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Medical pot grower must line pond to prevent seepage

A new marijuana cultivation business that wants to operate in Pahrump will have to make a lined pond as a condition of approval from the Nye County Water District Governing Board.

After a discussion, members of the WDGB requested the applicant, Sandra Tiffany, a former Nevada senator who wants to open a medical marijuana cultivation facility, GWGA, LLC, at 1340 West Highway 372 in Pahrump, do lined ponds to allow for evaporation and to prevent water from getting into the ground.

“My point is that if we can make sure this is an evaporative pond and that there’s nothing going into the ground, essentially using the earth as its filter,” WDGB member Ken Searles said.

The pond currently is not lined and leaches into the ground.

At the Sept. 1, 2015 meeting, the Nye County Board of Commissioners approved the special use application subject to several conditions of approval. One of the conditions was a water impact plan and the approval of the WDGB prior to commissioners issuing a medical marijuana establishment license for the facility.

WDGB member Ken Searles said a concrete or lined pond would decrease the effluent getting into the ground and from going down into the aquifer and enhance the evaporation of water in the pond.

“If it’s not designed for evaporation of the water, then the location of where it’s going to be placed is so close to the highest concentration of domestic wells that we have in the valley that there’s a potential for the waste products to get into the aquifer without knowing what effects those waste products may have on the individuals who may end up drinking from the domestic wells,” Searles said.

Tiffany said the business only uses organic nutrients. She said the pond will handle the by-products of the nutrients and not the cultivated product.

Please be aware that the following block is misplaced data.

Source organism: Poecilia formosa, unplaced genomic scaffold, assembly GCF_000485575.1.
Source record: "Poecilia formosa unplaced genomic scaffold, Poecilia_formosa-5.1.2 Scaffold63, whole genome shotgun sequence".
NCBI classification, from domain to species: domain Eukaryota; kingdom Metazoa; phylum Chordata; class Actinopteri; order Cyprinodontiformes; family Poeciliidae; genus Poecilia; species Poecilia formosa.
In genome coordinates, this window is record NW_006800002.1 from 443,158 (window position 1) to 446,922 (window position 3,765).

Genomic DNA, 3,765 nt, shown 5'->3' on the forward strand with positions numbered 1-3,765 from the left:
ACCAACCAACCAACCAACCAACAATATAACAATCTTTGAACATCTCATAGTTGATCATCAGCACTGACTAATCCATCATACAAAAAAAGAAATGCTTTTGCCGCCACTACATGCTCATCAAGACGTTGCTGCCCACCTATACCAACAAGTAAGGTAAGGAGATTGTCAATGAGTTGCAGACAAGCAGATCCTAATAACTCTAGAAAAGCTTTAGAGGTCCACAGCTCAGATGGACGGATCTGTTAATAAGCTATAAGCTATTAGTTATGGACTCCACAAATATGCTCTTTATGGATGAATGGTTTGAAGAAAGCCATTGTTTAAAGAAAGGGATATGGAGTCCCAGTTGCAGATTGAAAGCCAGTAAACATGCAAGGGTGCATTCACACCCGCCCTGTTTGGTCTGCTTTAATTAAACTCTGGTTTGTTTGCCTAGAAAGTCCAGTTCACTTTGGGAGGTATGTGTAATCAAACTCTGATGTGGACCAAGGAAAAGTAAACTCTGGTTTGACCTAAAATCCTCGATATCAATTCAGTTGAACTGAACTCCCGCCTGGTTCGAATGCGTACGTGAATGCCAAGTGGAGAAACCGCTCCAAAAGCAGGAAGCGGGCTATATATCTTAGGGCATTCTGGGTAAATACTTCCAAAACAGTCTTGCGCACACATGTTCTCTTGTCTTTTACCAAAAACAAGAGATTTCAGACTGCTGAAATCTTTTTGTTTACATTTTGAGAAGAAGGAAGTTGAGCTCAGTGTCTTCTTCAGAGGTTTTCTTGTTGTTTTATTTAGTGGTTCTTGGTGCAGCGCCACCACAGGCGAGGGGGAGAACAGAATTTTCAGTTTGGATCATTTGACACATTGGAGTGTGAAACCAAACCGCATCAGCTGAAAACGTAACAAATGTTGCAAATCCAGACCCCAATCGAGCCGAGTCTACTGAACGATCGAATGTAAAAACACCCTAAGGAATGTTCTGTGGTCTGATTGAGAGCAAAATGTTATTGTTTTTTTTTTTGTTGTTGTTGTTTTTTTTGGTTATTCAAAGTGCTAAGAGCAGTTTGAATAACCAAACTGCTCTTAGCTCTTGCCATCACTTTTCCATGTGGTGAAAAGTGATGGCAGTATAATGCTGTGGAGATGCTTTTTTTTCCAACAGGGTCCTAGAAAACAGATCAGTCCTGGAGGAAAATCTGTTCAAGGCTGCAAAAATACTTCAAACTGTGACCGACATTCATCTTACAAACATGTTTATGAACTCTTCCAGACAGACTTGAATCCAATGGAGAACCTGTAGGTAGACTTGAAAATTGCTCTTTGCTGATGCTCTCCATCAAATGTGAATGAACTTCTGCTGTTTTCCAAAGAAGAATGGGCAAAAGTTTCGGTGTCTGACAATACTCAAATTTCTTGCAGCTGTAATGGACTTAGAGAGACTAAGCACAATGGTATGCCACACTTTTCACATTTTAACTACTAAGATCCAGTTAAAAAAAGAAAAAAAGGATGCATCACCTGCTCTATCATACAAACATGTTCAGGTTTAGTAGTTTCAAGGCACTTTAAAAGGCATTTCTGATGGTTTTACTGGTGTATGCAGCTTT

“We are way above our standards for any agricultural product,” Tiffany said.

A water impact plan for GWGA, LLC that Tiffany presented to WDGB on Tuesday also listed the change in the amount of water that the business was going to use.

In the initial application, GWGA’s floor plan called for two flower rooms, each being 1,200 square feet.

The original 350-square foot mom room was too small and would not have been able to produce enough veg plants to fill the flower rooms.

The second 1,200-square-foot flower room has been converted to the mom room and a 400-square-foot nutrient room that contains the reservoir tanks and R/O system.

An evaporation retention pond that was presented in the documents to the board can process in excess of the 293.58 gallons of water per day. GWGA’s filtration system that was designed by ACG civil engineering firm, will be able to filter 66.33 percent of the total water with 33.33 percent of grey water.

“It’s designed to meet the capacity of what we think we will need,” Tiffany said.

The business will utilize LED lighting in a vertical application that will produce approximately 50 percent less heat, resulting in 50 percent less water consumption versus traditional HID lighting, according to the documents.

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